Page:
Movies Till Dawn: Bless the Beavers and the Children

* indicates that this title is also available to rent, stream, or purchase on various platforms. Please note that streaming options may differ from these home video presentations in terms of visuals, supplemental features, etc.

“Hundreds of Beavers” (2022) The only things standing between the hapless yet durable Ryland Brickson Cole Tews, and the hand of a grumpy furrier’s bewitching daughter (Olivia Graves) are the (literal) hundreds of malicious beavers that ruined his apple farm and now view him as their personal punching bag. Said beavers are played by a host of actors in sports mascot-styled costumes (same goes for the raccoons, bunnies, and sled dogs in the film) which may suggest a 21st century take on Sid and Marty Krofft’s mind-bending kid TV, but “Beavers” hews a lot closer to the silent comedy of Buster Keaton and early Merrie Melodies cartoon shorts, with which it shares a wholehearted disregard for the constraints of gravity and reality. As with Tews’ previous feature, the equally delirious “Lake Michigan Monster” (the editor of which, Mike Cheslik, takes over here as director and co-writer with Tews), “Beavers” unfolds entirely in black-and-white and with no dialogue save for a symphony of grunts, thumps, and clangs, and employs a host of film techniques, including animation of puppetry, to allow Tews and his beaver foes to sail through the air, plunge through frozen rivers, and bash each other with Jackie Chan-like abandon. Mayhem for mayhem’s sake wears out its welcome quickly, but Cheslik and Tews have mined the gag potential in a man vs. nature scenario with a thoroughness and inventiveness that would undoubtedly please Chuck Jones, and the results are laugh-out-loud funny, even if you aren’t aware of its inspirations (and save for a few suggestive gags, it’s perfectly fine for kids). Available now on Prime Video, Apple TV, and Fandor, with other platforms to follow.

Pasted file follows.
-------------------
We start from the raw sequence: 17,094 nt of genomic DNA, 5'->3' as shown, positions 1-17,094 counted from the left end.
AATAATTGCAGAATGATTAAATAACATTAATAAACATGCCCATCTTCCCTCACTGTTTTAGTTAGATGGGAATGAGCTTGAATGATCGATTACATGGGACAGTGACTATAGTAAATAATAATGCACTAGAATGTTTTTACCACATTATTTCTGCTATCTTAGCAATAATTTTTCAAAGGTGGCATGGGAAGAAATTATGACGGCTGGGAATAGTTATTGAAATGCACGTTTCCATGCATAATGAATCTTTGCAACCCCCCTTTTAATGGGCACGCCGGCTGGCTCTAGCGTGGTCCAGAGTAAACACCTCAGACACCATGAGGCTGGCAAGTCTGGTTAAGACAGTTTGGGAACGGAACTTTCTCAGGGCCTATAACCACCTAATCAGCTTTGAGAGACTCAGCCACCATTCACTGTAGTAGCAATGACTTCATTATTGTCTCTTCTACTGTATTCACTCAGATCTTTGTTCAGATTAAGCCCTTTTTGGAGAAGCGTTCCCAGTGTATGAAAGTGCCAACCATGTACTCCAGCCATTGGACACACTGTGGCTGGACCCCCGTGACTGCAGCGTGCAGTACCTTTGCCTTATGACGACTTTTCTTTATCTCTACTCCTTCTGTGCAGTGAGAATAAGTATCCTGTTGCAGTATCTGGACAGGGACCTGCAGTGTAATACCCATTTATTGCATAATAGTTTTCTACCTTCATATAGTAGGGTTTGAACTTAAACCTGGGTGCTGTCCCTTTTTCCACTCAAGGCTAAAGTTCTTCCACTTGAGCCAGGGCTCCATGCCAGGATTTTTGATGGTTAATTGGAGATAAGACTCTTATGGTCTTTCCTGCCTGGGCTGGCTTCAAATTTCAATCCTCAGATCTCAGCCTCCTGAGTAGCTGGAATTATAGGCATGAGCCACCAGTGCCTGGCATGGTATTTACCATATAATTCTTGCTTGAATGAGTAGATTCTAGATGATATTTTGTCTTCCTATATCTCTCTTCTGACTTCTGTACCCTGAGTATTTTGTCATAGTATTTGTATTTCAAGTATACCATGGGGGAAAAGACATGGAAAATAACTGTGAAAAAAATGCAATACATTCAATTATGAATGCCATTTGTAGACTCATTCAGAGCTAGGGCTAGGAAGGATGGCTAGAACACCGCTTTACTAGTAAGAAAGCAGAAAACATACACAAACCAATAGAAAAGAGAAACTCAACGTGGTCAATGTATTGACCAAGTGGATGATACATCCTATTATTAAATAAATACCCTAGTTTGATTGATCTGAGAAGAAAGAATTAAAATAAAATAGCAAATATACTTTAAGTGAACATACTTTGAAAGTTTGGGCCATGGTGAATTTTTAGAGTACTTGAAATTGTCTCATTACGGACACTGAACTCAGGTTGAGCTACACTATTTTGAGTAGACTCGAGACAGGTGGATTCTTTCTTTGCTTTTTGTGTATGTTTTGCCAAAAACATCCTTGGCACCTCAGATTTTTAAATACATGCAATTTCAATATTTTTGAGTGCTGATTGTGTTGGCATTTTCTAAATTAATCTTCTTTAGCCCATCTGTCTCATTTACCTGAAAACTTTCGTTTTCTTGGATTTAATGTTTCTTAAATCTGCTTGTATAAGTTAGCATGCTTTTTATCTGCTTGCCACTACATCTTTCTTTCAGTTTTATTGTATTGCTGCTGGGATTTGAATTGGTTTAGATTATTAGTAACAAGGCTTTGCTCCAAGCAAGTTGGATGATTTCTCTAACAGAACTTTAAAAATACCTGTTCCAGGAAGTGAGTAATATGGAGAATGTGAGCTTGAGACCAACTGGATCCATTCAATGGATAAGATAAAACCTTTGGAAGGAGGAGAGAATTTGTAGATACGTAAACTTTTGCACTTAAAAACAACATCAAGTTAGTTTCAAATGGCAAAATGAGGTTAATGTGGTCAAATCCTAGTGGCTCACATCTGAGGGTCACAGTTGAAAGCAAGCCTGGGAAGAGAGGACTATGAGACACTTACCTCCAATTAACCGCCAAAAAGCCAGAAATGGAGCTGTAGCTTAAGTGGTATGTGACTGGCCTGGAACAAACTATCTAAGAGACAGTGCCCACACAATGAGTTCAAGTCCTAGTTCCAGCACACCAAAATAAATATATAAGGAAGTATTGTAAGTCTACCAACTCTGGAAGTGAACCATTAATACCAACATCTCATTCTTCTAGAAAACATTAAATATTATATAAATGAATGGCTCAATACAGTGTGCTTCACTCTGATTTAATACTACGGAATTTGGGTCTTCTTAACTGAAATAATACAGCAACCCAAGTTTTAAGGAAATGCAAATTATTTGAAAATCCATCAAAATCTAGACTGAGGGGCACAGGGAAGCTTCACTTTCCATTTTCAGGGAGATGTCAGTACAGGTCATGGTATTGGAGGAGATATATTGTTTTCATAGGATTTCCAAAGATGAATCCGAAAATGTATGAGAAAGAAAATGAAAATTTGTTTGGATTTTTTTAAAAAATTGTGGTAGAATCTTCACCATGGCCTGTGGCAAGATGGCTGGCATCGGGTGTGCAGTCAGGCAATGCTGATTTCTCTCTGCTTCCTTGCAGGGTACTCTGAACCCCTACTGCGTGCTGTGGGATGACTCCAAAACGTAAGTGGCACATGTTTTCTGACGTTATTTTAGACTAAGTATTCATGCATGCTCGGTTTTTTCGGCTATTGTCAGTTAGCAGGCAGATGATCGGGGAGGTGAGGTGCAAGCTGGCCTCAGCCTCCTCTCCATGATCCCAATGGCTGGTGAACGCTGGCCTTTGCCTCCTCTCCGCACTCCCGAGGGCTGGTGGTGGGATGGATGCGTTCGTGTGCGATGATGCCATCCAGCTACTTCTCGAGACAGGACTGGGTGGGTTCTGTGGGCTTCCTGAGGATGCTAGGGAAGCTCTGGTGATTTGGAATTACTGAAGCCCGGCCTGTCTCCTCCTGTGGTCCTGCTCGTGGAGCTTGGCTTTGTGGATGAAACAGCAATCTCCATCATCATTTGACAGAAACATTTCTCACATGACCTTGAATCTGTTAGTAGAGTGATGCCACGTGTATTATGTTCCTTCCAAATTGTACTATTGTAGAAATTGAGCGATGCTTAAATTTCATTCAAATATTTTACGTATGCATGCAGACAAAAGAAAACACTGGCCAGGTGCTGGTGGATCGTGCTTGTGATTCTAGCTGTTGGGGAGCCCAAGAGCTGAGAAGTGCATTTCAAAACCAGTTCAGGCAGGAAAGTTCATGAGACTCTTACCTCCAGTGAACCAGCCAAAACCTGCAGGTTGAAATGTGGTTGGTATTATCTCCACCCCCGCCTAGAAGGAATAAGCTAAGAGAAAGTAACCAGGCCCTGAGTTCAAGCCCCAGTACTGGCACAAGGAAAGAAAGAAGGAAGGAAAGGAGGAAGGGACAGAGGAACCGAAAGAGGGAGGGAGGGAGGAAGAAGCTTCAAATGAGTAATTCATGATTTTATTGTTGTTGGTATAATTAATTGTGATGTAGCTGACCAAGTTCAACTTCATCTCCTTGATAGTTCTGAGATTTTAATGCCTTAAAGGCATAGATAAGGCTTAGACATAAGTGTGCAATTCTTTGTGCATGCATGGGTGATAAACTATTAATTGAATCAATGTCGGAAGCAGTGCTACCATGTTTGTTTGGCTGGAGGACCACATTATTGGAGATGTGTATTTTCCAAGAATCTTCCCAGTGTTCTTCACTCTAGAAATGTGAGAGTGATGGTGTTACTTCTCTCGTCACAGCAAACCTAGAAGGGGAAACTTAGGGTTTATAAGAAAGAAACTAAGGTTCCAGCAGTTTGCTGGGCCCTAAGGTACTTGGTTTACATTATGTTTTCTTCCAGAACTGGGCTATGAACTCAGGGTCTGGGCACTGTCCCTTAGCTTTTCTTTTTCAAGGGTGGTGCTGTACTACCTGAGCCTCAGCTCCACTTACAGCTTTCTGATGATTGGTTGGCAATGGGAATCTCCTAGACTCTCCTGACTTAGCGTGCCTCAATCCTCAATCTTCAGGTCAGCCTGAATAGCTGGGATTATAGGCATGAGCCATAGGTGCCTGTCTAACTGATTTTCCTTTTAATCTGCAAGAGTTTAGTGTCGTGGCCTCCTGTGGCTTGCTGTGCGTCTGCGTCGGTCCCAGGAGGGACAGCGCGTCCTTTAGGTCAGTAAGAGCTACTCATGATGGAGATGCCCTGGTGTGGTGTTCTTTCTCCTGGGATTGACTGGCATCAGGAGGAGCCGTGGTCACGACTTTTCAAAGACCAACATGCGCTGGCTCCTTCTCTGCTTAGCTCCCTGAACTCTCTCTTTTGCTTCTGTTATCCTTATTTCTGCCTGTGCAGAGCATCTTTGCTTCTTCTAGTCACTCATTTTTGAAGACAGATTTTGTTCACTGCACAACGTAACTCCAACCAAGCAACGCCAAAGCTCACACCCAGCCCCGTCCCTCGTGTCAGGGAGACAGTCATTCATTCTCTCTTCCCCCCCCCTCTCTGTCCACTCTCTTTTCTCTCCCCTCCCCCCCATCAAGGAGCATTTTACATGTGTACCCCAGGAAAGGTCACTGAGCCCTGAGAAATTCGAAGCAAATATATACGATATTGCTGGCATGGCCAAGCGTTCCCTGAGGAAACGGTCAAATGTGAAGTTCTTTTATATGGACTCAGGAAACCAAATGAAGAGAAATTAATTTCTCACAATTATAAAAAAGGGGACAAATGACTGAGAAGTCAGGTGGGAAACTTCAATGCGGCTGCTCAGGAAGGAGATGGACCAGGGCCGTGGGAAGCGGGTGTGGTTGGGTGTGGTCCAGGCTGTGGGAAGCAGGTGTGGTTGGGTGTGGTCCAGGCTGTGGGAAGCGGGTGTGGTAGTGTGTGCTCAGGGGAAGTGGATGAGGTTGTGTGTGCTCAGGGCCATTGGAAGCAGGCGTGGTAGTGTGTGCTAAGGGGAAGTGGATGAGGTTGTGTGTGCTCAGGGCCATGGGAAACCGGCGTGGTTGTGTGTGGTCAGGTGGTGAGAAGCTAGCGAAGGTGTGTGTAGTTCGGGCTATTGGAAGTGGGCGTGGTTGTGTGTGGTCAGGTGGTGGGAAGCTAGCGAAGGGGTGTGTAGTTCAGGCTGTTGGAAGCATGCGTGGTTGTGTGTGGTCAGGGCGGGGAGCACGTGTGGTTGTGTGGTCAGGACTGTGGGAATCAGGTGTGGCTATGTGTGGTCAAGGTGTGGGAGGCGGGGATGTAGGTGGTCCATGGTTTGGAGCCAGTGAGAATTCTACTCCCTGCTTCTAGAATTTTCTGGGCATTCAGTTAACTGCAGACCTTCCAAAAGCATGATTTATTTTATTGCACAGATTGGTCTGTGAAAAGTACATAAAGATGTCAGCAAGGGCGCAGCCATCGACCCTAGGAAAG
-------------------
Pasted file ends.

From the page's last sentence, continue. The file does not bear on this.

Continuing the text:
Over the Edge” * (1979, Shout Select) The planned community of New Granada, Colorado, offers new condominiums and apartment complexes, paved streets and a sparkling, sterile new high school for the families that town leaders hope will flock there, but nothing for rootless latchkey teenagers, for whom crushing boredom, neglect, and dismissal are the fuel for a wave of increasingly more violent crimes that eventually threaten to engulf the town. Youthquake drama from Roger Corman alum Jonathan Kaplan offers one of the most dead-on screen depictions of teenage ennui and angst, and the extreme behavior it can provoke, rivaled only by co-writer Tim Hunter’s own “River’s Edge.” The documentary-style aesthetic is well matched by the affect-free performances of its cast, which include a young Matt Dillon and Vincent Spano; the orgy of destruction that caps the film was enough to frighten Warner Bros away from releasing the film, but plenty of kids caught “Over the Edge” on cable and felt more than a pang of kinship with their on-screen peers. Shout Select’s Blu-ray features a new 2K scan of the film as well as commentary by Kaplan, Hunter, co-writer Charlie Haas (who reunited with Dillion for “Tex”) and producer George Litto; Kaplan and Haas are also featured in separate interviews, while virtually any question you might have about the film is featured in a sprawling, seven-part making-of documentary. There’s also a second commentary with star Michael Kramer, who played Carl, and journalist Mike Sacks, an isolated music/effects track that highlights the hopeful/hopeless soundtrack by Cheap Trick, the Cars, and the Ramones, and the full 1974 educational production “Destruction: Fun or Dumb” which is excerpted in the feature.